Tuesday, March 14, 2006


More vessels detained for looting ancient shipwrecks


The Jakarta Post
By Abdul Khalik
March 13, 2006

The Navy says it seized a ship loaded with pottery artifacts in waters near the Thousand Islands on Saturday.

This follows last week's seizure of four ships loaded with similar artifacts in the South China Sea and the arrest of two non-Indonesian nationals for allegedly looting ancient shipwrecks.

The Navy's Java, Sumatra and South China Sea commander, Brig. Gen. M. Jurianto, said that thousands of pieces of pottery, glassware and other artifacts were recovered from the ship, which he says was about to leave Indonesian waters.

"They were about to leave Indonesia to sell the treasure. We arrested 16 people, including the divers, the ship's crew members and the captain. We are now detaining them and keeping the ancient artifacts at our base in Tanjung Priok Port," he told The Jakarta Post on Sunday.

The suspects, all believed to be Indonesian nationals, would be handed over to prosecutors.

Jurianto said that archeologists had examined the pottery, and concluded that most pieces dated back to 16th and 17th centuries.

"The recovered items are worth billions of rupiah. We will hand them over to the prosecution service to be used as evidence in court, and, hopefully, they will be forfeit to the state afterwards," he said.

Jurianto said that last week the Navy had also detained four ships and arrested 26 people for illegally salvaging ancient artifacts from a shipwreck off the coast of West Kalimantan.

In the operation, he said the Navy had confiscated over 260 pieces of pottery and glassware taken from a sunken Chinese ship in the South China Sea off Pontianak last Wednesday.

AFP reported on Saturday that the pottery had been examined by archeologists in Pontianak, who dated most of the pieces back to China's Song dynasty (960-1297).

They were lying at depths of up to 30 meters and were recovered by traditional divers.

"We are still investigating whether the two seizures were connected with the cases ... in the Bangka-Belitung Islands and in Cirebon, which involved a number of foreigners," Jurianto said.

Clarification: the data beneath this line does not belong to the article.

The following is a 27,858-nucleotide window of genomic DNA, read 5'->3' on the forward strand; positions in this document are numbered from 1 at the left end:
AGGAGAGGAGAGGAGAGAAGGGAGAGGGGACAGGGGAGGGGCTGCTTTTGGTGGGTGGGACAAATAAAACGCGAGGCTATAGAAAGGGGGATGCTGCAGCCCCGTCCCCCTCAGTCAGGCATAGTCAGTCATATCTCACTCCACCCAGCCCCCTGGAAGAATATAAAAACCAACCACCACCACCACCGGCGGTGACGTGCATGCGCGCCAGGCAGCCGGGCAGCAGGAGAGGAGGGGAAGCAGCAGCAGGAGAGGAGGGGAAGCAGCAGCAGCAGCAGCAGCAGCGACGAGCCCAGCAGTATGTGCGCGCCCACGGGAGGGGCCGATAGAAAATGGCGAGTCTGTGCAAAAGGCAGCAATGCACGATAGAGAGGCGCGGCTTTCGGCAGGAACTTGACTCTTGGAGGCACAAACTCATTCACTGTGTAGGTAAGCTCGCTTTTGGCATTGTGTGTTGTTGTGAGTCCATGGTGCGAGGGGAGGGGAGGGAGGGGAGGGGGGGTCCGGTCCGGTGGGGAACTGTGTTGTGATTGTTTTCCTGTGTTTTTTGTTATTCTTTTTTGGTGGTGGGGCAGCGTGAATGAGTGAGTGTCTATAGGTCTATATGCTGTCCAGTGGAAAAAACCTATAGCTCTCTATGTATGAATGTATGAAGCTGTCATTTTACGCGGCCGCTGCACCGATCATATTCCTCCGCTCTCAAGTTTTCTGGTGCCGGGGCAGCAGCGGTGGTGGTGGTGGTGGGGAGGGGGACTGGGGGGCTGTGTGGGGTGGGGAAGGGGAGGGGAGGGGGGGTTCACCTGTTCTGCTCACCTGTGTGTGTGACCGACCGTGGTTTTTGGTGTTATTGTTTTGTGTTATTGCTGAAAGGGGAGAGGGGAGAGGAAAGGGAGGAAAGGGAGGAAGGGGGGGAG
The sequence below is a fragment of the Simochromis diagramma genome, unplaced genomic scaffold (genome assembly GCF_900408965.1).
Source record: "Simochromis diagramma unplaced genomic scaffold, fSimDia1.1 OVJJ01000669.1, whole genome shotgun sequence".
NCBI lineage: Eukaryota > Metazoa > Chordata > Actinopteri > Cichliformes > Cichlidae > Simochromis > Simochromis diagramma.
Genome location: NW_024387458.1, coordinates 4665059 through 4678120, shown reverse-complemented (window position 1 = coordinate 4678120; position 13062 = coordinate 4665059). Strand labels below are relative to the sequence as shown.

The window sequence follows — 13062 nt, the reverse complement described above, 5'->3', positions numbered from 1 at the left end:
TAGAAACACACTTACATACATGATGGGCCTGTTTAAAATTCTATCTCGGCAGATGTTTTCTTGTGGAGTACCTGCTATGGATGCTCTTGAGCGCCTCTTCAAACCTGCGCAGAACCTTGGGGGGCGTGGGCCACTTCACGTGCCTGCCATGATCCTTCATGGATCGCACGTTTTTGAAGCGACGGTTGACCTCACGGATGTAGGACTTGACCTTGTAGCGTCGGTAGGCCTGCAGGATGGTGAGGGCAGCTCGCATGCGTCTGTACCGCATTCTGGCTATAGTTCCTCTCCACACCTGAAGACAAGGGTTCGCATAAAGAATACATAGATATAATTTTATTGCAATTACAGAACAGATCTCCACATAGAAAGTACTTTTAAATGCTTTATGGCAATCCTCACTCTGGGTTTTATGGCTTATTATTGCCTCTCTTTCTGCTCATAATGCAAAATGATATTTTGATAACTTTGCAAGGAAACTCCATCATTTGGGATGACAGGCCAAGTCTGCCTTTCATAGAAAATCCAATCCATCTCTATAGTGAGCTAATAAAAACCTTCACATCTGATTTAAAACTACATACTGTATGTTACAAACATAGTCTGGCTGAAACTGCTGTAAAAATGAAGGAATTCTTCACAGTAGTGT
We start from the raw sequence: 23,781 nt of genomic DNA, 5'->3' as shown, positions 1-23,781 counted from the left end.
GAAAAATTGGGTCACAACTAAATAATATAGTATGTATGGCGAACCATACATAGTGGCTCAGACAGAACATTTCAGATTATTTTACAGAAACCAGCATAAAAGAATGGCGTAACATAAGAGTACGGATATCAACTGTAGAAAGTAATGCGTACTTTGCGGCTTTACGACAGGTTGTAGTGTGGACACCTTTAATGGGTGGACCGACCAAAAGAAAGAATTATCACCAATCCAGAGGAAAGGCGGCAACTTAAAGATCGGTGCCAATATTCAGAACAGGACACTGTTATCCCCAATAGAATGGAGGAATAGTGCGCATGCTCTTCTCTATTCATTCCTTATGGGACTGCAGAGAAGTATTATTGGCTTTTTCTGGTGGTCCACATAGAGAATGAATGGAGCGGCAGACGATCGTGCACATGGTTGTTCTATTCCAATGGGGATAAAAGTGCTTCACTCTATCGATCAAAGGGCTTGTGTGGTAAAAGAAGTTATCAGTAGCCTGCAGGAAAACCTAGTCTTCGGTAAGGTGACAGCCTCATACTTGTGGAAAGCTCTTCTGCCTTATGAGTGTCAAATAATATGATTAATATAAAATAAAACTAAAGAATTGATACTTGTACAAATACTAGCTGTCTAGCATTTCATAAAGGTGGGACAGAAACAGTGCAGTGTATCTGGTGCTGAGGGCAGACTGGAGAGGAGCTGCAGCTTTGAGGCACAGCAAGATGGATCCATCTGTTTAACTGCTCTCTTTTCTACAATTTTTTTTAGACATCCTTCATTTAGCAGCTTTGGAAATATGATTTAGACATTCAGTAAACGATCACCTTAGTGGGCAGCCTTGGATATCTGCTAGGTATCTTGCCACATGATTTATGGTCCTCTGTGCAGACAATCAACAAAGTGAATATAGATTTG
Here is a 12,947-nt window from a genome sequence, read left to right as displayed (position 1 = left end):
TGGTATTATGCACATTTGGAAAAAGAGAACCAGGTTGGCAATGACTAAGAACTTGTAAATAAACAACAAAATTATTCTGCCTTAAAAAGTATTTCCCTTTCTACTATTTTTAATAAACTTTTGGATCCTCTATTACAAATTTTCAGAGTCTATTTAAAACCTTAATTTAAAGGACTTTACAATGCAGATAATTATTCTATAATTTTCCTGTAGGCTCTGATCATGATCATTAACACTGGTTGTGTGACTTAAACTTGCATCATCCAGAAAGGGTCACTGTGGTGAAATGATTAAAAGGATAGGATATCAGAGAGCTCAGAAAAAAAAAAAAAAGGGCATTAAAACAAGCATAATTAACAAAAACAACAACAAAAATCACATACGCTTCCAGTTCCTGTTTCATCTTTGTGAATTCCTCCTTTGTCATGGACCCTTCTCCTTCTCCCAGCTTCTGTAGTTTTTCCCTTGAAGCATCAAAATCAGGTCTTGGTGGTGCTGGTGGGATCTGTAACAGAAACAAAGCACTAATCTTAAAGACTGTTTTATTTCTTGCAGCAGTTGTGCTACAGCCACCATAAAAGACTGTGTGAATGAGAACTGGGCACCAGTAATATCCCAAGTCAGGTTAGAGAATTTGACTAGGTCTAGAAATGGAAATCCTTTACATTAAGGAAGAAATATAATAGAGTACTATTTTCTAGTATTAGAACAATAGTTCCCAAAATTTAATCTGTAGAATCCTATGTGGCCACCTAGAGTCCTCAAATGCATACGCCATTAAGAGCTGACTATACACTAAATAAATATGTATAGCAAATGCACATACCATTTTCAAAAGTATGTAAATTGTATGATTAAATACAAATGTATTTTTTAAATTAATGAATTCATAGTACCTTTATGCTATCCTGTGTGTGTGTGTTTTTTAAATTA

A German citizen, identified as Fred Dopperphol, and a French national, identified as Jeane Paul Blanc, were arrested by National Police last Wednesday in their home for taking part in an allegedly illegal salvage operation on a shipwreck located about 70 miles off the Cirebon coast in West Java.

They were charged as suspects and detained by the police, and now each face a maximum punishment of 10 years in prison if found guilty of violating the National Resources Conservation Law.

Both the French and German embassies maintain that their nationals had the necessary permits from the relevant ministries to conduct the salvage operation.

The embassies say that during the pair's arrest, which took place in their home in the middle of the night, they were not given the chance to produce the necessary documents, which were held by their employer.


Dear Madam or Sir:

Please find below the text of a statement regarding the case of the detention of two foreigners in Indonesia in connection with an archaeological excavation conducted here since 2004 which became topic of reports of national and international media; the original is attached in form of a Adobe Portable Document File.

Please, too, kindly pay attention to the unsolved state of affairs concerning the fate of the artefacts excavated in course of the field campaign.

I remain with

Sallanta battu ri Betawi mange ri Katte ['May Regards from Batavia walk to You'] -

Horst H. Liebner

+62.(0)411.; +62.(0)
PO Box 1245, Makassar 90012, Sulawesi Selatan, Indonesia